Alakurtti, Kati2; Johansson, Jarkko J2; Tuokkola, Terhi2; Någren, Kjell3; Rinne, Juha O2
1 Clinical Physiology and Nuclear Medicine, Department of Clinical Research, Det Sundhedsvidenskabelige Fakultet, SDU2 unknown3 Clinical Physiology and Nuclear Medicine, Department of Clinical Research, Det Sundhedsvidenskabelige Fakultet, SDU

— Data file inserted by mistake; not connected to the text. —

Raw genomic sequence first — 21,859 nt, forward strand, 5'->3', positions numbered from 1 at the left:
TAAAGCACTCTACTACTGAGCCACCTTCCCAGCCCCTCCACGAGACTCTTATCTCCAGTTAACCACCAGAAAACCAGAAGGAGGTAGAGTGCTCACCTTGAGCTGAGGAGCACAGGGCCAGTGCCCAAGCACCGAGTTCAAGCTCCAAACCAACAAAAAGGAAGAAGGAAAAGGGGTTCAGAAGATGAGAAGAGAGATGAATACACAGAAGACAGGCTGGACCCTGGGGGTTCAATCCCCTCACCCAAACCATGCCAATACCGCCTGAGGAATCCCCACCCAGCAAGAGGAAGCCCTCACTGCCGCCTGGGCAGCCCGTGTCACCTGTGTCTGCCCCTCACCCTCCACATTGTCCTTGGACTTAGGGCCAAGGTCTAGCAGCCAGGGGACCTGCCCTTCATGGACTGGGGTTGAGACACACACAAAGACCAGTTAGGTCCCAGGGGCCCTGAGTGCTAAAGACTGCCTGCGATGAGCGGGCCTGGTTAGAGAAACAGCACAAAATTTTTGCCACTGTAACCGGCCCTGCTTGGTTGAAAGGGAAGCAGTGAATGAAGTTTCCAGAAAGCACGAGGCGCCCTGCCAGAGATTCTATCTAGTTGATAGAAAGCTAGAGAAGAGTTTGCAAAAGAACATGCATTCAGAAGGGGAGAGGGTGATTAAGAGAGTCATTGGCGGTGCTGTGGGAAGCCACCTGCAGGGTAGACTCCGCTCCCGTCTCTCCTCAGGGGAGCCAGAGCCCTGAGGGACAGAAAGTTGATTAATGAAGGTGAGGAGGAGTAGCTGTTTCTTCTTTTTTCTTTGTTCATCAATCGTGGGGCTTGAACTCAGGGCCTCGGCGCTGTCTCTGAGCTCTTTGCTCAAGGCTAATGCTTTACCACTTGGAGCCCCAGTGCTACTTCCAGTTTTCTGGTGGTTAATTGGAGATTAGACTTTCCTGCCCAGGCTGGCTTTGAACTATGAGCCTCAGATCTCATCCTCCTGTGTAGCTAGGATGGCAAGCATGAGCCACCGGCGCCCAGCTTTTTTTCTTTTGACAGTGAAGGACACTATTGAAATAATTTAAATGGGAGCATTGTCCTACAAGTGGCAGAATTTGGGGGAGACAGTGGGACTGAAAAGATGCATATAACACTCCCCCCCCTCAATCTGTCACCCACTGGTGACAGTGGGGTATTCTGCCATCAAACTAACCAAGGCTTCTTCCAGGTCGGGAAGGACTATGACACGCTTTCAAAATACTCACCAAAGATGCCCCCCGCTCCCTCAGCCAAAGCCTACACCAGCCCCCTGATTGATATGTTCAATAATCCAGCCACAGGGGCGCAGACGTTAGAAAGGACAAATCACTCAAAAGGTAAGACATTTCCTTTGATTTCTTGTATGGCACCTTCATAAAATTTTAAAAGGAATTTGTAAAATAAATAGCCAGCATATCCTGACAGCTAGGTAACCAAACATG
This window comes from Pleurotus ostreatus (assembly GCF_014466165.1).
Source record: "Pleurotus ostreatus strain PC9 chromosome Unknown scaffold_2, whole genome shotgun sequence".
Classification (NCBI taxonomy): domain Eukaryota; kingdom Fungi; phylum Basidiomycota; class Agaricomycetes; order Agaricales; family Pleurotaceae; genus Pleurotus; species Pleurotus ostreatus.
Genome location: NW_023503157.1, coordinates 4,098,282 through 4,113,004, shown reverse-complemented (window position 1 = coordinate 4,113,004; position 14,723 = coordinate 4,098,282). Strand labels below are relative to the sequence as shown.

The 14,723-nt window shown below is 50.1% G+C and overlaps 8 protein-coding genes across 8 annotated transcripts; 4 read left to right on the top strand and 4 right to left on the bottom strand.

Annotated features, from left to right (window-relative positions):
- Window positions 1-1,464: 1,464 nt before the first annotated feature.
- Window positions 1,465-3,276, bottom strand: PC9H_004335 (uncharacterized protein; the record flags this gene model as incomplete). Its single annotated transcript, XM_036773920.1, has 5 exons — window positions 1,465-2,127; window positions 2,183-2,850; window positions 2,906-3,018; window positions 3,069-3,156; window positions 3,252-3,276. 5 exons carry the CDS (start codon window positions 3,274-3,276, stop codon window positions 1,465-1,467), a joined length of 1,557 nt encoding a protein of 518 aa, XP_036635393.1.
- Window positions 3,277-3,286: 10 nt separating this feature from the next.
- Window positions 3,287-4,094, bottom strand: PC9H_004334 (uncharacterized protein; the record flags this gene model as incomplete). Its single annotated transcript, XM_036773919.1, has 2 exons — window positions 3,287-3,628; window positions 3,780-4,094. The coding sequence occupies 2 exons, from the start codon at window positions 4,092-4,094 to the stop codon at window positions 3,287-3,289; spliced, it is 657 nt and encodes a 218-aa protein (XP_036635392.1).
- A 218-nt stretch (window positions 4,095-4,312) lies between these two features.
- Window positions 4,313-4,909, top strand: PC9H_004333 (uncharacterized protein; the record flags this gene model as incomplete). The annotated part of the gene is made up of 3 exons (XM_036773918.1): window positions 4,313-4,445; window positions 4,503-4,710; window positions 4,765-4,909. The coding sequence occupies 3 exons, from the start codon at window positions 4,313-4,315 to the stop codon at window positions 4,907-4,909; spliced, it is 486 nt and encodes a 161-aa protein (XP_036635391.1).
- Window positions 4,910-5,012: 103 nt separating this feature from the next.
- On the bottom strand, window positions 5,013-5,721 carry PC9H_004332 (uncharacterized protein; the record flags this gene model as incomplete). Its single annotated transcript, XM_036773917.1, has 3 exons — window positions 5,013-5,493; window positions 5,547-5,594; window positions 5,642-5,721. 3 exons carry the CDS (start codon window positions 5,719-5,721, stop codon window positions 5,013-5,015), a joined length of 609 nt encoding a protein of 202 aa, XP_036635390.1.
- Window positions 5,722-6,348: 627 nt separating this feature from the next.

The human striatum has structural and functional subdivisions, both dorsoventrally and rostrocaudally. To date, the gradients of dopamine D2/3 receptor binding in the human striatum have not been measured with positron emission tomography (PET). Seven healthy male subjects aged 24.5±3.5years were scanned with brain-dedicated high-resolution research tomography (HRRT, Siemens Medical Solutions, Knoxville, TN, USA) and [(11)C]raclopride. Coronally defined regions of interest (ROIs) of the caudate nucleus, putamen and ventral striatum (VST) were sampled plane-by-plane, 1.5mm apart, on spatially normalized binding potential (BPND) images. Regional [(11)C]raclopride BPND values were calculated using the simplified reference tissue model (SRTM) from a total of 25 coronal planes. An increasing rostrocaudal gradient of the D2/3 receptor binding was detected in the putamen, which is consistent with the known distribution of D2/3 dopamine receptors. In the caudate nucleus, there was an initial increase in the BPND values in the most anterior planes, suggesting that the highest D2/3 receptor binding occurred in the head; however, there was an overall descending gradient. A declining trend was also observed in the VST. The novelty of this study lies in the presentation, for the first time, of the D2/3 receptor binding gradients in each striatal subregion in the brains of living healthy humans. The high spatial resolution provided by HRRT enables frequent sampling of BPND along the longitudinal extent of striatum; this method is superior to the sectioning used in previous post mortem studies. Regarding the functional organization of the striatum, our findings can inform future investigations of normal neurophysiology as well as efforts to differentiate neuropsychiatric disorders affecting the brain dopamine (DA) system. Furthermore, the average distribution of D2/3 receptor binding revealed in this study could serve as a basis for a database that includes distributions of various DA markers as a function of healthy aging.